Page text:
Sustainability: Buildings and Green Spaces
Increase the amount of functional indoor and outdoor green spaces and establish a minimum LEED Silver Certification for new buildings exceeding 100,000 square feet.
Progress: The number of community garden plots has risen to 50 and the recently erected Faculty of Social Sciences (FSS) building and the Advanced Research Complex (ARC) have both achieved LEED Gold certification; the Learning Centre, still under construction, is targeting gold as well.
What is LEED?
LEED stands for Leadership in Energy and Environmental Design.
LEED certification, the international mark of excellence for green building, provides independent, third-party verification that a building was designed and built using strategies aimed at achieving high performance in key areas of human and environmental health: sustainable site development, water savings, energy efficiency, materials selection and indoor environmental quality.
A Plan to Green the Campus
More trees and landscaped open spaces will soften the built environment and create a more attractive campus; provide places for relaxation, gathering and learning; help to manage stormwater and mitigate the impacts of climate change; and generally support a healthy campus and healthy lifestyles. New landscaping initiatives implemented with every new development or renovation will ensure that the character and experience of the campus is gradually enhanced and extended to all areas of the campus.
A number of other landscape projects have been identified in the Plan, some of them to be implemented on their own and others associated with new buildings or infrastructure.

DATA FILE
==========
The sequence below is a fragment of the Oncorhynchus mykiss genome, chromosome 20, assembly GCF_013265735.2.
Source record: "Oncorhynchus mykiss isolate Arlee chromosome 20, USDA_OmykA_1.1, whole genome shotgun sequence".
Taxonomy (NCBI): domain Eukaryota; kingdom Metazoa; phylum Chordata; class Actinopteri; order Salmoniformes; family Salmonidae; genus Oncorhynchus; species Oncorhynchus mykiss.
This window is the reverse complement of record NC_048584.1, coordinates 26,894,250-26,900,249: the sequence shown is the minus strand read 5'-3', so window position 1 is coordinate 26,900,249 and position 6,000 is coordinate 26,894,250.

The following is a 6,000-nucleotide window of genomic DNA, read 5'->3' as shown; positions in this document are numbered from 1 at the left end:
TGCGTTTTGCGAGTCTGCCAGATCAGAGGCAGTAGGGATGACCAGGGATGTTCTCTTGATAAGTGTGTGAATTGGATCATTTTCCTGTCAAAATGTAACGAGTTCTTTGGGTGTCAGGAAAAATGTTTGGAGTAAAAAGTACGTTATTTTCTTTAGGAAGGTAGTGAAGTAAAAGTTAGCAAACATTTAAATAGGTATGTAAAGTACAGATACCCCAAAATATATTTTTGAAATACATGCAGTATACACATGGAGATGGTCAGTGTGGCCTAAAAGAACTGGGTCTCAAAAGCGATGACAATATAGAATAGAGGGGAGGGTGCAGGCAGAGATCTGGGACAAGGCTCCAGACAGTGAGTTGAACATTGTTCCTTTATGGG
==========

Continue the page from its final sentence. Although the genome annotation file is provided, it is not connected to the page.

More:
Our community garden program has been active for 8 years and now holds over 50 plots. Community garden plots are offered on a first come, first serve basis. To reserve a plot contact the Office of Campus Sustainability's community garden coordinator. Visit the community garden page for more information.
The FSS Building houses one of North America’s largest biofilter walls. Our six story living wall is made up of 2000 plants of 12 different species. The biofilter living wall reduces the amount of air intake and lowers heating and cooling costs. The unit can even render the building’s humidifier unnecessary and lower concentrations of dust, fungal spores, and airborne bacteria as well.
Hidden In the centre of the Biosciences complex is the Husky Courtyard, a “living classroom” that simulates a boreal forest and wetland environment.
“We are recycling this building”
When you see this sign in front of a building being deconstructed, it’s that we’re committing to recycle as much of it as possible.
If you observe some of the deconstruction process, you might notice that the building materials are being sorted into large, separate stacks, usually corresponding to the different materials illustrated on the sign: wood, glass, metal, brick, etc. After that preliminary sorting, the materials are then brought off-site and further sorted before being recycled – we hope to recycle upwards of 90% of the materials in these buildings.